It’s Time To Believe In RIM And The BlackBerry Again

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Research In Motion, maker of the once ubiquitous BlackBerry, just released its Q4 2012 earnings. They’re not good. Revenue dropped to $4.2 billion, down 19% from the third quarter. Likewise, BlackBerry sales plummeted 21% from Q3 down to 11.1M units, but surprising, PlayBook sales were way up to 500k units. One of the company’s former co-CEO’s Jim Balsillie resigned amid what we’re hearing are deep layoffs throughout the company.

This is the first set of financial data released under the new CEO, Thorsten Heins. Even though there are black clouds looming over Waterloo, as my headline states, it’s time to believe in RIM again. The conditions are right for a rebirth.

For several years RIM has been the enemy of every upstart smartphone vender and more telling, innovation itself. RIM once held a staggering piece of the smartphone market share pie, but the company failed to keep pace with Apple and Google. Now, in 2012, a BlackBerry made today, looks, feels and works too similarly to one from five years ago.

RIM failed to curate a proper development ecosystem. The company launched the BlackBerry app store too late and failed to capitalize on the emergence of pure touchscreen devices. The BlackBerry PlayBook was a predictable failure thanks to its lack of core features and late arrival. The company even failed to oust its naive CEOs until just recently. In short RIM doesn’t know how to conduct business in a timely manner.

RIM is unique in the smartphone race. Its success is dictated by hardware sales and also services. Google and Apple know this. iOS and Android devices have been sneaking into RIM’s enterprise market since they were announced. But try as they might for years, they have failed to kick BlackBerrys out of the corner office. RIM’s platform is still the service of choice for many corporations, although that may change just this year.

IT managers and CTOs have stuck with RIM because of familiarity and the cost to change. Much like myself and most of you, they don’t care if one platform dominates over another. These IT managers do not want to see a product die just for the hell of it. They simply want a product that works and keeps the IT service calls down to a minimum. If RIM can keep moving forward at a steady pace — that’s a big “if” — they’ll retain many of these lucrative contracts. If RIM can deliver BB 10 devices on time — that’s an even bigger “if” — then the company might actually regain lost market share.

Thankfully for RIM, smartphone innovation has slowed drastically recently. Android and iOS are turning to novelties like bigger screens and silly voice controls to sell more devices. RIM couldn’t keep up with these platform’s product churn during their roaring early days. Since smartphone development has seemingly plateaued lately, RIM should be able to show up with competitive products that match the current standard feature set.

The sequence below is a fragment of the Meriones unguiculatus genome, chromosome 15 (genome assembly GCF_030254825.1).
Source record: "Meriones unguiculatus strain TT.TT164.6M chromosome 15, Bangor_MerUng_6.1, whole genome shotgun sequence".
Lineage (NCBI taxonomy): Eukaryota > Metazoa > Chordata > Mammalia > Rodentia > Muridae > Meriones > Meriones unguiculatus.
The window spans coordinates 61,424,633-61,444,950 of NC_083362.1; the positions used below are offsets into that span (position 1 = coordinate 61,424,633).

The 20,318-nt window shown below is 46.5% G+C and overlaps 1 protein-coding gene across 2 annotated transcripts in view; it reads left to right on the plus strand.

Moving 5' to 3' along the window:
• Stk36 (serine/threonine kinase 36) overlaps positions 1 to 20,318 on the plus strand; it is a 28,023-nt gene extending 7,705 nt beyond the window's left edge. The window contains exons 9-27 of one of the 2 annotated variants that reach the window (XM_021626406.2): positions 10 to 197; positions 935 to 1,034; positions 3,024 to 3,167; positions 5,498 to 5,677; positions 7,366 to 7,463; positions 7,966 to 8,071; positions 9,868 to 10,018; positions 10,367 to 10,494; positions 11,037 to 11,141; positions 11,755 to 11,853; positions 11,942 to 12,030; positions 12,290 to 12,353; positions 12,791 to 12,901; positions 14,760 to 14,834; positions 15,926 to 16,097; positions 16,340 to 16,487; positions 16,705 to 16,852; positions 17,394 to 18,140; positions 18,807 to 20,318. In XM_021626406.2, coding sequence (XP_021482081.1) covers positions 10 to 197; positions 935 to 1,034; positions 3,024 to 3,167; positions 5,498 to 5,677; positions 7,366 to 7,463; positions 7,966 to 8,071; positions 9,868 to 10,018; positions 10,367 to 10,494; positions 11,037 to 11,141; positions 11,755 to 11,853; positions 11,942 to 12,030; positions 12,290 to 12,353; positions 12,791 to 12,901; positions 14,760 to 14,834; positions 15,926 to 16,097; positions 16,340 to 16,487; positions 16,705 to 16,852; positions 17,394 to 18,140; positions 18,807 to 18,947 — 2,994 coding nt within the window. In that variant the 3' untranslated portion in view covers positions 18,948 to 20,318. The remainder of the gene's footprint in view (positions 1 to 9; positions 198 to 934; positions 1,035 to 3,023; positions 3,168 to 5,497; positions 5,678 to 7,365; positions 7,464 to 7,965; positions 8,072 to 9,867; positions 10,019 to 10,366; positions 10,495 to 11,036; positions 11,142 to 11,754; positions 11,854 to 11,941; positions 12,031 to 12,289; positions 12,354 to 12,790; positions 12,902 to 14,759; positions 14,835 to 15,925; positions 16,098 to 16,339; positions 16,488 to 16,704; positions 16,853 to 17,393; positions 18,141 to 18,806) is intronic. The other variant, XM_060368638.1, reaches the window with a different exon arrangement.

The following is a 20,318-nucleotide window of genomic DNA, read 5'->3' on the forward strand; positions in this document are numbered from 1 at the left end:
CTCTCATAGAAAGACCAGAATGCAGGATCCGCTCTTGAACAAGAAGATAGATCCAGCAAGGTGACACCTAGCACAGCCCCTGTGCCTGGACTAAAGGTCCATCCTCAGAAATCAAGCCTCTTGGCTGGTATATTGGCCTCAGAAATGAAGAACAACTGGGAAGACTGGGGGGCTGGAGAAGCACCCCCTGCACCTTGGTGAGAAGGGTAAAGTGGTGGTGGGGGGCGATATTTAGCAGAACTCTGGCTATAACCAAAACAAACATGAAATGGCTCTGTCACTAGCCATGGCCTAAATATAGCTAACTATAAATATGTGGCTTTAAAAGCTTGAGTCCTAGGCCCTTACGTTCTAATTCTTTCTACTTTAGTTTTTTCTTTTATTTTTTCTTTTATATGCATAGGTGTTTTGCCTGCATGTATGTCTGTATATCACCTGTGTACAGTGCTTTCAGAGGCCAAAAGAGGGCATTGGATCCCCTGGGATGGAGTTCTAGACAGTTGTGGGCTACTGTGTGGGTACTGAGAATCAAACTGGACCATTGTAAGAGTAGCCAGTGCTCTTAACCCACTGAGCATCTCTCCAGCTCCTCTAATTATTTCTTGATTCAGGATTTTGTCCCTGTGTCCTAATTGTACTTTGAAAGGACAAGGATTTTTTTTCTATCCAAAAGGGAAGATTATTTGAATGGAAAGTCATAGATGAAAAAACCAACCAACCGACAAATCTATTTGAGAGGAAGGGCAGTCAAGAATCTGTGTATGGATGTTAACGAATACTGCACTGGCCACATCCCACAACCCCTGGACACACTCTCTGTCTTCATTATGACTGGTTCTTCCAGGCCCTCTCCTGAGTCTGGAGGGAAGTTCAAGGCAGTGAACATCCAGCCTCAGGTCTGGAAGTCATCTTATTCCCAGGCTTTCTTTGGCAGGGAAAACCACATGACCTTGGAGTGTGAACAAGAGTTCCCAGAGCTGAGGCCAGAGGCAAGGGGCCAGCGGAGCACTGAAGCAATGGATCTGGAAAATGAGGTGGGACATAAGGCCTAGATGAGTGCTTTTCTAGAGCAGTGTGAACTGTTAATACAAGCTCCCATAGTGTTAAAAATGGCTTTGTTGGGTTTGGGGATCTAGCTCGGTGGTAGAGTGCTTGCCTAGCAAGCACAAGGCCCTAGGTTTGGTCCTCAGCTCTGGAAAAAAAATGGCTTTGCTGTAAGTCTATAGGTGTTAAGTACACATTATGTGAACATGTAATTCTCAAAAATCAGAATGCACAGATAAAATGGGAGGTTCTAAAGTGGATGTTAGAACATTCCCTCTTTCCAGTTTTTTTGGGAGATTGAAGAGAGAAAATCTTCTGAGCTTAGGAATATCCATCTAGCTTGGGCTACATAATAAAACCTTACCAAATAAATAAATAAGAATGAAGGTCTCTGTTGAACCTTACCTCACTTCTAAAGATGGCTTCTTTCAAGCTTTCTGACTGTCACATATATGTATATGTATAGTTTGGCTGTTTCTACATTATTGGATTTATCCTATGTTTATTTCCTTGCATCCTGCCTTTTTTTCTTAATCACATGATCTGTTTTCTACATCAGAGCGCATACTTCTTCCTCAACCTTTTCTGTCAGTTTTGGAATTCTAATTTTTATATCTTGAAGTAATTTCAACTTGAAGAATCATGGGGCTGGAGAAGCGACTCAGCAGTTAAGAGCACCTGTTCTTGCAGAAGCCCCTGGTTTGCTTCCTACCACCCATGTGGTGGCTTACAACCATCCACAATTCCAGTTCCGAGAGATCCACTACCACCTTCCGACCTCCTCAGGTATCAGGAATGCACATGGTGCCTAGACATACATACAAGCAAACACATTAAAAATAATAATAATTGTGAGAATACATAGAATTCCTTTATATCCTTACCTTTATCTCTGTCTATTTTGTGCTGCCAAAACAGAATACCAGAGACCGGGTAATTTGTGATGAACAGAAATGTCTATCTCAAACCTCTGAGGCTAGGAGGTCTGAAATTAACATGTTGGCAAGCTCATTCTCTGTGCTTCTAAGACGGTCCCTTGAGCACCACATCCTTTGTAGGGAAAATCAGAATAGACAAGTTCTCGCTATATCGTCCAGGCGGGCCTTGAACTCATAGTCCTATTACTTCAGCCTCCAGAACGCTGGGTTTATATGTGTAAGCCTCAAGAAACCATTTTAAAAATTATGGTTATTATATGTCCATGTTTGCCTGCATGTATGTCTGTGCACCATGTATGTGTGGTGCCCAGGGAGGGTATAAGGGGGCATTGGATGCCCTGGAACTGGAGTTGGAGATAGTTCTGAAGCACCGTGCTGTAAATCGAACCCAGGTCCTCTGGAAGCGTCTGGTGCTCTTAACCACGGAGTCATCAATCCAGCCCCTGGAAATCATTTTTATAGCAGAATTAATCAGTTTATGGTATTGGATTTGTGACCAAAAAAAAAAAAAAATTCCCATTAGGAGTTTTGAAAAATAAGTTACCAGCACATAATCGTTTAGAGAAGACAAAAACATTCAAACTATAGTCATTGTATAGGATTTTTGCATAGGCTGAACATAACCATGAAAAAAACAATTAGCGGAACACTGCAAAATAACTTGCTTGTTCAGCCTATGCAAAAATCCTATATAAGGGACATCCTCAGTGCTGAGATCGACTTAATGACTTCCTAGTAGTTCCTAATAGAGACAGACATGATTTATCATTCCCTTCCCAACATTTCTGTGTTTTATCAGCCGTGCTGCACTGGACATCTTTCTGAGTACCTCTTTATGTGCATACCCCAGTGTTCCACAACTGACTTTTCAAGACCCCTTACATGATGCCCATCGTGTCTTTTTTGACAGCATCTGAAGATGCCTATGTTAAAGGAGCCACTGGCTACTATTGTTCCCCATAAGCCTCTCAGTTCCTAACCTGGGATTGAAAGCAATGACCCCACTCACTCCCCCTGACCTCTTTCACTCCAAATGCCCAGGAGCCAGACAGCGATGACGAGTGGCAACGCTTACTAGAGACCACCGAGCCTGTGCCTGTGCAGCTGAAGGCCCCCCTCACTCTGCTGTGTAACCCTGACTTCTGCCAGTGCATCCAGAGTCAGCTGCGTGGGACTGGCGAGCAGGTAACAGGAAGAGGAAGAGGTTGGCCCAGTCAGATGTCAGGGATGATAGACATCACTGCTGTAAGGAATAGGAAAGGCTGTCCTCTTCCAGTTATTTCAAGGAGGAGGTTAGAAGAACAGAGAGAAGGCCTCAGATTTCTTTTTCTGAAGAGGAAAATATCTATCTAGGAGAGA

RIM’s days of ruling both the consumer and enterprise market are likely in the past. Products that are equally innovative and trendy are key to winning consumers. The upcoming BlackBerry 10 products look to be innovative enough although they’ll probably be far from trendy.

BlackBerry fanboys still exist. They’re out there and love their Bolds and Curves. There still isn’t a better email/messaging device than a BlackBerry. I would go back to a BlackBerry in a hot second if they had a similar feature set as an Android device. Much like Windows Phones now, BlackBerrys have always been about core features over apps. The company has also pretty much ignored the importance of apps. In fact the company’s managers seem ignorant on the matter.

With today’s earnings report, RIM is likely (hopefully) at the bottom. Its stock price is at its lowest point in nine years. Deep cuts (which seem to be happening) and a renewed focus on core values are needed. They need to stop blaming the press for their problems and not run crying to my editors when I joke that their execs spend more time golfing than working. (Note: That really happened. We all had a good chuckle.) It’s one thing not to champion a company anymore, only ignorant fanboys want to see a company simply die.

RIM is hopefully taking notes from Nokia’s recent resurgence. It wasn’t that long ago that Nokia was labeled as a has-been. Now Nokia is riding on a wave of novel products running a still-obscure operating system. RIM can, and hopefully will, do the same thing with BlackBerry 10 devices later this year.

For what it’s worth, the new CEO, Thorsten Heins, seems surprisingly open to any opportunity that could help turn the ailing company around. During RIM’s earnings conference call this afternoon, he reaffirmed to listeners that as part of his “strategic review,” he will consider options like licensing the the BlackBerry 10 operating system (even though no one knows what it looks like yet). Hell, when asked about the possibility of selling the company, he said he would consider it if his review pointed to it as a viable option, though he was quick to note that it’s not exactly Plan A.

RIM is beaten and laying on the floor. Together, Apple and Google knocked out the champ. Since then, they’ve started fighting each other, seemingly ignoring RIM as regains his strength. He might take another blow from time to time, but with a renewed focus he should stay on his feet from here on out. After years of savage beatings, he’s like the honey badger now and just doesn’t care.

(Chris Velazco contributed to this report)